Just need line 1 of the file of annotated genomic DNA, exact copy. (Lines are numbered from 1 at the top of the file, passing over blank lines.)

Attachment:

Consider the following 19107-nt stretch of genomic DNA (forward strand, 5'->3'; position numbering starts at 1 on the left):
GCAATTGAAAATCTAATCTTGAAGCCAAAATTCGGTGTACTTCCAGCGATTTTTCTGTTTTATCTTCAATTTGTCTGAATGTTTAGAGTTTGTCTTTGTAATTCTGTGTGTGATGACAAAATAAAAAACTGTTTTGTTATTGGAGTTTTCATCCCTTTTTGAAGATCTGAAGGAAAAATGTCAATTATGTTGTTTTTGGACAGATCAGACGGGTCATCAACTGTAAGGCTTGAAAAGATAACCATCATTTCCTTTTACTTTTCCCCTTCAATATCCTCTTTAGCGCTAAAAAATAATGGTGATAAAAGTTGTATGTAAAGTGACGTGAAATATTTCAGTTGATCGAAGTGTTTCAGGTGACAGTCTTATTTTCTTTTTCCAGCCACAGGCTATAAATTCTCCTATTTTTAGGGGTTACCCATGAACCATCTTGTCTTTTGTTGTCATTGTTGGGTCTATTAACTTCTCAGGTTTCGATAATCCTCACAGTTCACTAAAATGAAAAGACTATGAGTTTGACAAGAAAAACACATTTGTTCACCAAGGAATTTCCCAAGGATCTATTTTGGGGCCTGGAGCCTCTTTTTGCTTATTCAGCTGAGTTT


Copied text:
Consider the following 19107-nt stretch of genomic DNA (forward strand, 5'->3'; position numbering starts at 1 on the left):